How to care for your wrap

How to care for your wrap, carrier or sling

Woven wraps consist usually of a high percentage of cotton.  There are 100% cotton wraps, but the cotton can also be combined with other fibres.  When caring for your wrap or carrier you should always follow the guidelines for the most sensitive fibres (silk, wool etc.) in the wrap.

Wraps are always woven a bit longer than advertised, so that after the first wash they can shrink into the size.  Woven wraps change their characteristics after washing as the fibres swell and the wrap becomes a different density.  It is always recommended to wash your wrap prior to the first use.

To wash, always use a liquid detergent with no optical brighteners and no fabric conditioner or softener.  We recommend putting the wrap, carrier or sling in a delicates washing bag or pillowcase to avoid pulled threads in the wrap and to protect your washing machine.

a very straight forward natural plant fibre
can be machine washed at up to 60 degrees Celsius
can be tumble dried
can be ironed

a very breathable animal fibre which is therefore excellent to use in cold or hot weather
hand wash only in lukewarm water with wool detergent or shampoo.
If using a washing machine only use the woollens cycle at a maximum of 30 degrees Celsius with a low spin setting
Avoid sudden temperature changes, wringing the wrap or agitating it in any way when wet
Dry flat
Can be ironed on a low setting
Allergic reactions are common with these fibres so take care!

a robust, natural plant fibre that is stronger than cotton
new wraps can be a bit tough but will soften after the first wash and with use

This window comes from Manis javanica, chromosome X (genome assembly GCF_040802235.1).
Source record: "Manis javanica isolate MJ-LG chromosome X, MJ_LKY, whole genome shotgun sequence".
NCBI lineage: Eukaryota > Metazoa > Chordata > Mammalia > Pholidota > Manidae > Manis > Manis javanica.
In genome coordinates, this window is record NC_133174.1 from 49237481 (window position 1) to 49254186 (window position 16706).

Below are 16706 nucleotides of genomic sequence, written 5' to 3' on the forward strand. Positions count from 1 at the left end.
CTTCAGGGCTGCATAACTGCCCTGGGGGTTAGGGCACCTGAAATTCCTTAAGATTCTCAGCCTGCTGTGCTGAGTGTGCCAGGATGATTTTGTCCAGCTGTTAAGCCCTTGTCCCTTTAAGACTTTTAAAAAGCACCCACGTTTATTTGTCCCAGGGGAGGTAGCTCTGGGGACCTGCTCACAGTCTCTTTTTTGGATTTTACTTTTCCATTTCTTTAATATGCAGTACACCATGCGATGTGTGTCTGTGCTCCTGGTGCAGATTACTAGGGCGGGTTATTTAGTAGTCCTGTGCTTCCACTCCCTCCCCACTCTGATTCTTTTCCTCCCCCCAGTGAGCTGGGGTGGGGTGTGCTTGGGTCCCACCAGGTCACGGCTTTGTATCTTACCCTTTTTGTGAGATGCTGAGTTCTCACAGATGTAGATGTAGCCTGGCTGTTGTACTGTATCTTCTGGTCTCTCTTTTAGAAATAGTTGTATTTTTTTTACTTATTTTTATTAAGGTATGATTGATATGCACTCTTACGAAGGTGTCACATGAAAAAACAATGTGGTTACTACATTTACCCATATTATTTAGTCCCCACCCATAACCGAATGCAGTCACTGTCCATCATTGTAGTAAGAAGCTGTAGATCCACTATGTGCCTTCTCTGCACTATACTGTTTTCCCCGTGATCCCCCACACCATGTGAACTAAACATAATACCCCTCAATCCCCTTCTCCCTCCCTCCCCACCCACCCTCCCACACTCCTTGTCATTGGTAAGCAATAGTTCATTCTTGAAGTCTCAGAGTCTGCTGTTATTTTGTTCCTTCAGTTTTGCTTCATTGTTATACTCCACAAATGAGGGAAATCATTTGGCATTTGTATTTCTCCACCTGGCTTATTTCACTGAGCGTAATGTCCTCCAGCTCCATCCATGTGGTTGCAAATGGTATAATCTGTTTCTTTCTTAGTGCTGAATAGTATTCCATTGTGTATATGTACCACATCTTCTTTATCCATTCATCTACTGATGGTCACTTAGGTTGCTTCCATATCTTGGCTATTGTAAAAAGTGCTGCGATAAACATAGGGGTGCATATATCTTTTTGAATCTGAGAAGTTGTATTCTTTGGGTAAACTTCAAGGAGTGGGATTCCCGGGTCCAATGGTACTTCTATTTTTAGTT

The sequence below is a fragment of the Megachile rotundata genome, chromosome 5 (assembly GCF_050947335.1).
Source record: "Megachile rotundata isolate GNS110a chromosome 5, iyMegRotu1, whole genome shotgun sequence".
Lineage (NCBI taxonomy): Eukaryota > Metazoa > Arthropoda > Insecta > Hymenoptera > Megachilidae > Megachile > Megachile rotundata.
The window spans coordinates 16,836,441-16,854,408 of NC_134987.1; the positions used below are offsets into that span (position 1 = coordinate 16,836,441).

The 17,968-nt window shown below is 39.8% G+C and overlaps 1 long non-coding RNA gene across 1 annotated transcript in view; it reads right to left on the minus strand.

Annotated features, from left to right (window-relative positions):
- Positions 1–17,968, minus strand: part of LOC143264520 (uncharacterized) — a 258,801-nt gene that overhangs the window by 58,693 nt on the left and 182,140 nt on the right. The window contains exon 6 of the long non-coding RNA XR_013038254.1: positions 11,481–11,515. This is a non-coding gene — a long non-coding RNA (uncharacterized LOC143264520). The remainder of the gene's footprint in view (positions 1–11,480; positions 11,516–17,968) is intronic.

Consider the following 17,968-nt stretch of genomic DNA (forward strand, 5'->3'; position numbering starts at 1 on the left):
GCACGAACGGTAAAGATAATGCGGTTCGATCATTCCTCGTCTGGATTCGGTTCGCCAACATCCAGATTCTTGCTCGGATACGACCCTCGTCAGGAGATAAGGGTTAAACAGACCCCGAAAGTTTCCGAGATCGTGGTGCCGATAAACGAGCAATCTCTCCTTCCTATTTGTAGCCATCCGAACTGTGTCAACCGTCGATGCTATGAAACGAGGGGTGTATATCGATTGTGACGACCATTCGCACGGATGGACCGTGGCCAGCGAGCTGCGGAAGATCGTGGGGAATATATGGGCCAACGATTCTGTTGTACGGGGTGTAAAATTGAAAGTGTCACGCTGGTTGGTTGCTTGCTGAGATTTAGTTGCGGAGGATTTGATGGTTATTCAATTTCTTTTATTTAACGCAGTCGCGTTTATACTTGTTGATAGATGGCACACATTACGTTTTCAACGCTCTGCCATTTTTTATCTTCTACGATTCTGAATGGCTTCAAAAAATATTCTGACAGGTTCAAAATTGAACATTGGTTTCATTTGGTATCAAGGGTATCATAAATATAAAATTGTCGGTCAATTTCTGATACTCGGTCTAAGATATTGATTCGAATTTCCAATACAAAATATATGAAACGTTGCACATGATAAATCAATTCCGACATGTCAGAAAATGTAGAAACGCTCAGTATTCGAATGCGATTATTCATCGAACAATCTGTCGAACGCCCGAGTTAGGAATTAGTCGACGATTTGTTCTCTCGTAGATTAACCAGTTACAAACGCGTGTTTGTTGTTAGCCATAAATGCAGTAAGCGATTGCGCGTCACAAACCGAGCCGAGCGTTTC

very light and breathable fibres perfect for hot weather
suitable even for heavier wearees
undyed linen can be washed up to 90 degrees Celsius
dyed linen can be washed up to 60 degrees Celsius
Wrap should be washed on it’s own in the washing machine preferably on a setting with a high water level.
Can be tumble dried
Can be ironed with a hot, steam iron whilst still damp to assist the softening process

strong, animal fibre with a great shimmer
can be washed in the washing machine at up to 30 degrees Celsius on a delicate cycle
do not tumble dry
dry in the shade only as damp silk is very sensitive to sunlight.
Can be ironed on a low setting

Made out of natural plant raw material using chemical treatment
Breathable, smooth, shiny and tear resistant
Hand wash or machine wash at up to 30 degrees Celsius on a delicate cycle
Line dry in the shade
Do not tumble dry
Can be ironed on a low, steam setting

light, soft and voluminous natural fibre
machine wash at up to 60 degrees Celsius
can be tumble dried on a low temperature and low spin
can be ironed on a low setting

shiny and robust, natural plant fibre
machine wash on a delicate cycle at up to a maximum of 30 degrees
line dry in the shade
can be ironed on a low setting without steam

If you are unsure as to what the care instructions on your woven wrap suggest, here is a handy guide about the meaning of the symbols on the washing labels


Pulled Threads